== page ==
Wednesday, July 05, 2006

More on North Korean Missile Tests

Kim Jong II has a couple of problems: missiles that don't work very well and a very angry world. The initial news reports spoke of two or three missiles. There appears to have been at least six and possibly as many as ten missiles fired, according to some reports. Dana Priest and Anthony Faiola of The Washington Post have the story:
North Korea test-fired at least six missiles yesterday, including its long-range Taepodong-2, senior U.S. officials said, defying strong warnings from the United States and regional powers in Asia.

The controversial long-range missile failed less than a minute after launch, falling into the Sea of Japan, along with the other, less-sophisticated missiles. Diplomatic and military officials played down any imminent threat, but Stephen J. Hadley, President Bush's national security adviser, called the display of firepower on the Fourth of July "provocative behavior."

In addition to prompting swift condemnation in Washington and Japan, the launches set off a flurry of diplomatic consultations. Secretary of State Condoleezza Rice began calling Asian capitals that were waking to the news, and the U.N. Security Council was set to take up the matter today. Meanwhile, a special U.S. envoy, Christopher R. Hill, was dispatched to consult with allies.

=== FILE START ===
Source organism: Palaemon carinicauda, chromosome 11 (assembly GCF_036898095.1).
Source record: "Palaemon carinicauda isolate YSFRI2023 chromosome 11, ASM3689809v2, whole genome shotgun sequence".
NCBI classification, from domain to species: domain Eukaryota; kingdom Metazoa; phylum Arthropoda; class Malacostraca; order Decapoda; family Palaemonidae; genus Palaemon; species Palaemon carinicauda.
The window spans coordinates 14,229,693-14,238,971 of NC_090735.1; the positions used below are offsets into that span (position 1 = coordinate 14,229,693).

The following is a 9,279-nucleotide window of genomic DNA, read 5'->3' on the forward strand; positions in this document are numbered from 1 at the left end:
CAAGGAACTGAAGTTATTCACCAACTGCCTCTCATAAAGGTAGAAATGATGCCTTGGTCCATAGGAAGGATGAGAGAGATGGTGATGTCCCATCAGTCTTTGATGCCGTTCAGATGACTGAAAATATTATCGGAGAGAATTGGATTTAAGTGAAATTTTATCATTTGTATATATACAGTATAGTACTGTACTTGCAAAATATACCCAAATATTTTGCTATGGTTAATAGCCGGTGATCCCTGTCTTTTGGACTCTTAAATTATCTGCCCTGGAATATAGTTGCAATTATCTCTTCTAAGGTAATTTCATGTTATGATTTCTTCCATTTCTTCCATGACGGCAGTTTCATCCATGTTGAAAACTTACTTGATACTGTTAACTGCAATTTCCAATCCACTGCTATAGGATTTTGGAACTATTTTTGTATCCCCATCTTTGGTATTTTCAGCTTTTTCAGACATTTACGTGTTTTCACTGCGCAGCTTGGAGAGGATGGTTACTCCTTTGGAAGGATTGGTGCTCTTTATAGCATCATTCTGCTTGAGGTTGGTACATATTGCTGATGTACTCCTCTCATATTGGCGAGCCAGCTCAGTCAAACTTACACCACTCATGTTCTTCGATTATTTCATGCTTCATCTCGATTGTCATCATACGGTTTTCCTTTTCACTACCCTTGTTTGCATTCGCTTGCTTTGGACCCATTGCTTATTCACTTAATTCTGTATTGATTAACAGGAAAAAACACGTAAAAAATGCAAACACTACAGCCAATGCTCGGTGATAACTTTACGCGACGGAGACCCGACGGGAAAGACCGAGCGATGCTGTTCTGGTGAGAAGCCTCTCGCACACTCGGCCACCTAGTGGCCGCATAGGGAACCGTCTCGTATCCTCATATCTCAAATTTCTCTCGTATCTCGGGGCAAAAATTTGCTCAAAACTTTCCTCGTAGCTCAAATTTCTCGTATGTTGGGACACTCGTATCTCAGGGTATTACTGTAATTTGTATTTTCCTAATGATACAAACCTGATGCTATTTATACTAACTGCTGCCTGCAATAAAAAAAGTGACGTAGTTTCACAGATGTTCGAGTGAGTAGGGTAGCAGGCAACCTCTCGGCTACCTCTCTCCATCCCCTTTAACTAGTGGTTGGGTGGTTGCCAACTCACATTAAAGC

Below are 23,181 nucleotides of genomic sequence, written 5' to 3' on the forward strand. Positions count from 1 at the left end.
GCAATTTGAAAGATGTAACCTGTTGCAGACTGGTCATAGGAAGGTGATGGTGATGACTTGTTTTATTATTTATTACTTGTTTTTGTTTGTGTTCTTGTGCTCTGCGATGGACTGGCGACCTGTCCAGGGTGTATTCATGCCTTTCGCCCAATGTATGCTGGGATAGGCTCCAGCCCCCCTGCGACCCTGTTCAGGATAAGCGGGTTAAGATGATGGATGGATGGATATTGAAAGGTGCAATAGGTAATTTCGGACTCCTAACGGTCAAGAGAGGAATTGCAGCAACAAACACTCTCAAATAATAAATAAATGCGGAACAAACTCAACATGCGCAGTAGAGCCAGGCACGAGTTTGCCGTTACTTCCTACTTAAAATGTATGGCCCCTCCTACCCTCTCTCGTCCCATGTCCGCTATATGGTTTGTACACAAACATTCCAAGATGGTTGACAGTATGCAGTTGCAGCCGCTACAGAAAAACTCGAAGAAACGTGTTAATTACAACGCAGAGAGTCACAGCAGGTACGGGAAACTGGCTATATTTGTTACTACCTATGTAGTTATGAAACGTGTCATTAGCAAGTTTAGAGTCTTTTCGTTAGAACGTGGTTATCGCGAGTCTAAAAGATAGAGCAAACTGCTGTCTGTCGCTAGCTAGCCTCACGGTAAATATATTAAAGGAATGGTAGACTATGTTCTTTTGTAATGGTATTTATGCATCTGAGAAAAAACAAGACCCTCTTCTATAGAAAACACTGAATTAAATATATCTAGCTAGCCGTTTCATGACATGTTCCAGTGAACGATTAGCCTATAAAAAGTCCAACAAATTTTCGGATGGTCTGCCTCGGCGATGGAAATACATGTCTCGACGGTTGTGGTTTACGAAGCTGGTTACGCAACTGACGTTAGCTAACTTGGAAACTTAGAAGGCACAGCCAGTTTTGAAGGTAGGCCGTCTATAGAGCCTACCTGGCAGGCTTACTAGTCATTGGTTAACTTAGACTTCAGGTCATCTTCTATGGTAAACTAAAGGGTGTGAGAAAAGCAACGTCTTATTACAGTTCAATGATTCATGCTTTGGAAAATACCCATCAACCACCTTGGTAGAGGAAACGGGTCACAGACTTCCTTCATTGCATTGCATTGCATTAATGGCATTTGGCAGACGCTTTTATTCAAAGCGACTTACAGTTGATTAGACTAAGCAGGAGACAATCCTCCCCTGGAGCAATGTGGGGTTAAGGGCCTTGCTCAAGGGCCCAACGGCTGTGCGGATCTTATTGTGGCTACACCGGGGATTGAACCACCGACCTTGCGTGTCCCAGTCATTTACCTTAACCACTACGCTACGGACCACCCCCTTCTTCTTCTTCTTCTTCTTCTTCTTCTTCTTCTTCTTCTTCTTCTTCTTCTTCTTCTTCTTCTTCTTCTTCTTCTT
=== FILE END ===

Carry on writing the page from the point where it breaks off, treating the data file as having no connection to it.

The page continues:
Apparently, China and South Korea, who tend to be more patient with North Korea, have taken a dim view of North Korea's demonstration of missile power. If this was a sales pitch to third world countries who might be interested in buying North Korean technology, Kim Jong II may have just bought himself a broadly endorsed trade embargo with his expensive tantrum.

But there'll be more to learn in the next few days before anyone can say with certainty what this was all about. I'll be watching the Bush Administration closely, and then listening to nonadministration experts to find out what the full story is. I'll also be watching the Chinese to see how well they handle the situation. When it comes to keeping the peace, the Chinese can probably be useful, if they choose to be, and if they have finally developed a foreign policy apparatus that can help with some sort of resolution; preferably a resolution beyond purely Chinese concerns (which in the long run would be in China's interest).

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